Alex Sarr, projected top-3 pick, declares for 2024 NBA draft

Alex Sarr officially declares for the NBA draft (1:50)

Alex Sarr joins "NBA Today" and announces that he is declaring for the 2024 NBA draft. (1:50)

Alex Sarr, the projected No. 2 pick, has declared for the 2024 NBA draft, he announced Friday on ESPN's "NBA Today."

"I had a great year playing professional basketball in the NBL," Sarr told ESPN. "There was a lot of growth in my game and as a person. I'm ready for the next step, so it was obvious for me to declare for the draft. I'm grateful for the year I spent in the NBL with the Perth Wildcats."

Sarr is coming off a productive season in Australia, helping Perth reach the NBL playoff semifinals and averaging 9.4 points, 4.3 rebounds and 1.5 blocks in 17 minutes per game.

"Being part of the NBL Next Stars program was a great experience," Sarr said. "I had great teammates in Perth, good vets to teach me about the NBL game. The NBL is a really good platform for improving. You play meaningful games where winning games is everything. That's how you really improve. "

Sarr put NBA scouts on notice of his candidacy as a potential No. 1 draft pick in September with a memorable two-game series against G League Ignite in Las Vegas, posting 21.5 points, 8.5 rebounds and 6.0 blocks per game, including a barrage of 3-pointers and highlight-reel dunks.

"It didn't surprise me, what happened in Las Vegas," Sarr said. "It was a product of the work I put in every summer. I know what I am able to do, so this is what I was expecting, to showcase how much improvement I've made."

Sarr is one of the most physically gifted prospects in this class, standing 7-foot-1 with a 7-foot-4½ wingspan and outstanding athletic ability. He covers ground fluidly, is quick off his feet as a finisher and rim-protector, and has the potential to emerge as one of the best defenders in this class with his ability to guard smaller players on the perimeter. Sarr can also stretch the floor from beyond the arc, converting 18 3-pointers in 27 games this season.

Sarr has taken a unique pathway to the NBA draft, leaving his home country of France as a 14-year-old to sign with European powerhouse Real Madrid in Spain, where he spent two seasons. He then moved to Overtime Elite in Atlanta for two years, which was seen as a controversial move at the time. He spent this past season in Western Australia with Perth as part of the NBL's Next Stars program, and he is hoping to eclipse LaMelo Ball, the No. 3 pick in 2020, as the highest player ever drafted from that league.

"My versatility on the court went to another level this season," Sarr said. "My consistency got better. On offense, being able to play inside out. Making good reads on defense in pick-and-roll coverages."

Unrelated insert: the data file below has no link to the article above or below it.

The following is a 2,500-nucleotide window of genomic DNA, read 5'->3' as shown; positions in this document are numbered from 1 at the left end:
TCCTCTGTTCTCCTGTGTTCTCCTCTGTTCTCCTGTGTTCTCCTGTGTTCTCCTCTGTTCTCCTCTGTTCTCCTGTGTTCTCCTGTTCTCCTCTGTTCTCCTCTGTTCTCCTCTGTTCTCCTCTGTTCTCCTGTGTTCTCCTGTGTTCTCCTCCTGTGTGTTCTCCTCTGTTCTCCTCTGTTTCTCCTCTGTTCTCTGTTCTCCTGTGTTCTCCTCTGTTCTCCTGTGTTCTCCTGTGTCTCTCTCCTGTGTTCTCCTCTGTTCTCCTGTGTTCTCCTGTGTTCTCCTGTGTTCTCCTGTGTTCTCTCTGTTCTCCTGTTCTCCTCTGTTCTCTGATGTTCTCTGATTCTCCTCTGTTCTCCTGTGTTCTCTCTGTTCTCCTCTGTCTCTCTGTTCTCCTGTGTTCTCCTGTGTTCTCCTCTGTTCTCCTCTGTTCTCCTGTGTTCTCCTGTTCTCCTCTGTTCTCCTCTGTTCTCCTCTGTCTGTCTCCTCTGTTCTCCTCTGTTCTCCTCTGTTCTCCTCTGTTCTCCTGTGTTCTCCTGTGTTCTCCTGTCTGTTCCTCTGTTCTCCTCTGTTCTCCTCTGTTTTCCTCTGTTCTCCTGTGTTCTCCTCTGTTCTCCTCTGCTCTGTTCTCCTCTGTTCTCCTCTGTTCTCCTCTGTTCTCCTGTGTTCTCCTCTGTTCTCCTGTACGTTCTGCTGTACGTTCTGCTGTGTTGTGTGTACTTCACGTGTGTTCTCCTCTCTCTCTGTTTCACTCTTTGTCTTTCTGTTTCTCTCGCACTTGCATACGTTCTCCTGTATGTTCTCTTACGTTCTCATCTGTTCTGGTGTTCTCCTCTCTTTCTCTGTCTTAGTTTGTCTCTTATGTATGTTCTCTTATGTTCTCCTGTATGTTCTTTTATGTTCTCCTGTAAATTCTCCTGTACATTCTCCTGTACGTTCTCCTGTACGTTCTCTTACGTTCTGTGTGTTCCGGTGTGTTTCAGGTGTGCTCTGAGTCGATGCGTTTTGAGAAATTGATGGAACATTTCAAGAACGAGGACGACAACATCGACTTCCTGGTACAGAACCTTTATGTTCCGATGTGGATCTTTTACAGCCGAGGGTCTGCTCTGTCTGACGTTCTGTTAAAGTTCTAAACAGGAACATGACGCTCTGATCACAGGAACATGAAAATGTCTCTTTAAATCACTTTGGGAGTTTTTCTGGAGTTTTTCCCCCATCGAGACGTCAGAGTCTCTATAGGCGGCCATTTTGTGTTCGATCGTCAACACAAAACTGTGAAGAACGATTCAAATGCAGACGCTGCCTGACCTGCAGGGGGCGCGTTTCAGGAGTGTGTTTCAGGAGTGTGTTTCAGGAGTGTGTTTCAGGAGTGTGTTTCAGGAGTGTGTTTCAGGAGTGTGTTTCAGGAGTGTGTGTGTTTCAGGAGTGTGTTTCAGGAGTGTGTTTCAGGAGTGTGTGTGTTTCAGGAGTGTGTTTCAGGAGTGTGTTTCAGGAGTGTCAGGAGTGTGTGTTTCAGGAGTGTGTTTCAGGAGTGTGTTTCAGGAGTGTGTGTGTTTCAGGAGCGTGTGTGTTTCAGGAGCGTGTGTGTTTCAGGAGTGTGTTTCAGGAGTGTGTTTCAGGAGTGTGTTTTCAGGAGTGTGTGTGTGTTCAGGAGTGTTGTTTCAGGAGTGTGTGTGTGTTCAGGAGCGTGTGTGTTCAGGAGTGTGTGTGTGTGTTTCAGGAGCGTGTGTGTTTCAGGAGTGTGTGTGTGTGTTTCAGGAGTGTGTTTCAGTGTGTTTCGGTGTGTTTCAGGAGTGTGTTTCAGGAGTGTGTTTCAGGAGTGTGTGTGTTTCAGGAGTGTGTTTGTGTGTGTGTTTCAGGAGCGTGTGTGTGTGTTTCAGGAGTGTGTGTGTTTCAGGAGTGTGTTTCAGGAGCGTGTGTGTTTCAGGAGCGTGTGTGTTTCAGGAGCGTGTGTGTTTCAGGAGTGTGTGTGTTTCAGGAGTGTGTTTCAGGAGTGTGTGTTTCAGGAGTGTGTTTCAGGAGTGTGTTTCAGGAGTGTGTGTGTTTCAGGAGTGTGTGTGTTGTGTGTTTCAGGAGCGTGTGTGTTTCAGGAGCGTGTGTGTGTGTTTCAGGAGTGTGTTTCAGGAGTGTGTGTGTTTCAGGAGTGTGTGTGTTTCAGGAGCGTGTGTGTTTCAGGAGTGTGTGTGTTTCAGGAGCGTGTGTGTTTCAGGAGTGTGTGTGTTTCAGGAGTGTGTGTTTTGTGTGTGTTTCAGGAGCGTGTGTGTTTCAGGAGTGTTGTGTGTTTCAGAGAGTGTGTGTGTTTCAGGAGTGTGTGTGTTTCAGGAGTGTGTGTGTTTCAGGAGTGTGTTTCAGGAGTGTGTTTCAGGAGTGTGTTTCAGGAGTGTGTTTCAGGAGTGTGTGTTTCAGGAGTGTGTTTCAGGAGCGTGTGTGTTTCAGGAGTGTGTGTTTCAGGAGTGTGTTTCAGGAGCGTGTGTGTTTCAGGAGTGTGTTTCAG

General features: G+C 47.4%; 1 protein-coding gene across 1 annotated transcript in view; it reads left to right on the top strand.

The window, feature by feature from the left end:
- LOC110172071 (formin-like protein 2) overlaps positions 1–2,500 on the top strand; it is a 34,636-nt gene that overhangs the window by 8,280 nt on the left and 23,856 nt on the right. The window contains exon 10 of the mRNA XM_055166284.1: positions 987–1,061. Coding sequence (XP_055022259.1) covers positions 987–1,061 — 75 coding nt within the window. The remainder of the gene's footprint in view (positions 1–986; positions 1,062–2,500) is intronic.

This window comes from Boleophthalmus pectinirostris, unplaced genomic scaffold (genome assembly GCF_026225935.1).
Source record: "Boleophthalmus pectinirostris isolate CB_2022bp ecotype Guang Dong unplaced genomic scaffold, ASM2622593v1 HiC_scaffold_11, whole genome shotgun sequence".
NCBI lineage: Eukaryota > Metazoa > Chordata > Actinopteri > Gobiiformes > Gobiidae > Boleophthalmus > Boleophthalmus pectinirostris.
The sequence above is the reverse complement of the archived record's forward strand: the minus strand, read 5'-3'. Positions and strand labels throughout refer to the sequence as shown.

Sarr's father, Massar, emigrated from Senegal to France as an 18-year-old and played professional basketball in the lower categories as well, while his older brother Olivier is currently under contract with the Oklahoma City Thunder.

Sarr's primary competition for the No. 1 pick in the draft is former French national teammate Zaccharie Risacher. Last year's No. 1 pick, Victor Wembanyama, also hailed from France.

"Zaccharie and I were teammates three summers in a row," Sarr said. "It was a great experience. We had fun. I don't think either of us were thinking at the time about meeting again in the NBA draft. It shows the level of talent that young French players have. There is so much potential over there. It's only going up from here. Young French players have guys to look up to in the NBA."

Sarr is in Santa Barbara, California, working out in preparation for the NBA draft.

"It's an exciting time for me to get to know more of NBA basketball," Sarr said. "I already watch a lot of games. Guys like Jokic, Giannis, Kevin Durant, but really all over, I watch the entire NBA to understand the game better.

"From what I see, I can fit in pretty easily. There's a lot of switching on defense. You need to be able to guard everywhere on the floor. Big guys need to be playmakers, make the right pass out of short rolls, and also create for themselves. That's something I can do. This summer, when I really get time to work on my 3-point shot, I'll take that to another level, too."

The NBA draft will be held over two days in New York City on June 26 and 27. The first round will be conducted at the Barclays Center in Brooklyn, followed by the second round the next day at ESPN's studio in lower Manhattan.

Jonathan Givony is an NBA Draft expert and the founder and co-owner of DraftExpress.com, a private scouting and analytics service utilized by NBA, NCAA and international teams.